Balcombe and Horse Hill: What next for the Weald Basin

In the wake of Balcome’s positive test results, investors will also be keen to see the flow rates at Horse Hill


Most of London’s oil and gas investors will, at this point, have at least heard talk of England’s breakout Kimmeridge oil play – read on if you haven’t or even if you are yet to get to grips with the finer details.

Angus Energy PLC (LON:ANGS) last week became the latest AIM-quoted explorer to unveil very significant well testing results that go some way to validate the potential of the play, which could be extensive in certain parts of southern England.

It has a 25% stake in the Balcombe project, which made headlines due to high profile environmental protests back in 2013.

Last week, Angus revealed that a horizontal well at Balcombe had flowed oil at a rate equivalent to 1,587 barrels per day during testing.

It was a remarkable result, rivalling the rates seen previously at the Horse Hill project, which also tests the Kimmeridge play.

Although the Balcombe project was under the spotlight of ‘anti-fracking’ protest in previous years, neither it nor Horse Hill involve fracking.

Instead, these projects target areas that are naturally fractured – so artificial, hydraulic fracturing is not required.

Angus Energy geologist Andrew Hollis, in a video produced for the company, has explained the naturally fractured Kimmeridge play in more detail.



A closer look at Balcombe

Somewhat marring Balcombe’s seemingly stand-out result was the unexpected presence of water amongst the oil flowing from the well.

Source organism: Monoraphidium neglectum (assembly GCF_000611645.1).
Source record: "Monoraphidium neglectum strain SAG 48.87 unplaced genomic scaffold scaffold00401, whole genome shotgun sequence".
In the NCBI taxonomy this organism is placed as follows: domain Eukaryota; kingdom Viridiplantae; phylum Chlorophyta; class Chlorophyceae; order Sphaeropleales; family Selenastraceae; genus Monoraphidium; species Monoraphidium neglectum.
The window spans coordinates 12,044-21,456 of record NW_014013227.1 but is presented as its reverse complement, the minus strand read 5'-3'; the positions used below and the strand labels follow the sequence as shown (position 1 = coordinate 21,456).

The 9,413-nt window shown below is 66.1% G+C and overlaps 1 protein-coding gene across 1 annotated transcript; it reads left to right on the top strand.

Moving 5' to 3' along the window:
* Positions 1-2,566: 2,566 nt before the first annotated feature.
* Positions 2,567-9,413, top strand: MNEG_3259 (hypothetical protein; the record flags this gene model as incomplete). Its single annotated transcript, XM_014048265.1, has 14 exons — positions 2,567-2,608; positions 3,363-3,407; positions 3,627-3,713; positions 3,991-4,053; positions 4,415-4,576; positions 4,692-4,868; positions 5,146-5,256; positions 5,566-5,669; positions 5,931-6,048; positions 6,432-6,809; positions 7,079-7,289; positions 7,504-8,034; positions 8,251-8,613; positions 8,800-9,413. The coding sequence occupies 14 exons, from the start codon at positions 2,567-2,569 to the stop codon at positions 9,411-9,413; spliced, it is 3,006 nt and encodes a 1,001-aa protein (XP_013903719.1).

Angus said it believes they are the result of the well intersecting a small high-pressure water zone in the horizontal section and that would need to be isolated in the future.

It added that the technical team doesn’t believe that the water production comes from the main Kimmeridge reservoir. But, an attempt to qualify this view with additional well logging was unsuccessful due to what Angus described as a third-party equipment failure.

The company noted that at one point during the initial flow testing, the overall flow rate hit a rate of 3,000 barrels per day though it had to be constrained due to equipment limitations (as it exceeded separator operating capacity).

Nonetheless, Angus claimed that it believes it can isolate the water producing zone and establish commercial production under normal pumped production conditions.

It also noted that the duration of the tests was limited and due to planning restrictions on the operations, the programme had to be curtailed after only two tests.

Horse Hill Kimmeridge production test underway

At the Horse Hill site, a production testing programme is now underway on the Kimmeridge – after a successful test of the shallower conventional Portland reservoir (which was proved commercial).

The testing began last week, and, the project’s largest stakeholder UK Oil & Gas Investments PLC(LON:UKOG) said that a new report, by consultant Xodus, has determined that the single HH-1 well “sees” between 7mln and 11mln barrels of connected oil in place in the conventional Portland reservoir.

Meanwhile, a long-term production scoping report has been submitted to Surrey County Council.

It envisages a total of six production wells, with up to 3 production wells and a reservoir pressure support well in the Portland oil pool. A planning application for the production operation is due to be submitted to the council before the completion of the extended well test programme.

In the meantime, however, all attention will be on the production testing results.



By Jamie Ashcroft

After graduating with first class honours in economics from Lancaster University in 2006, Jamie spent a number of years as a private client equity dealer gaining front-line experience in the investment industry during the most fast paced and volatile period in financial history. Having acquired an insight from both professional and individual investors, Jamie joined Proactive’s growing editorial team in 2009.

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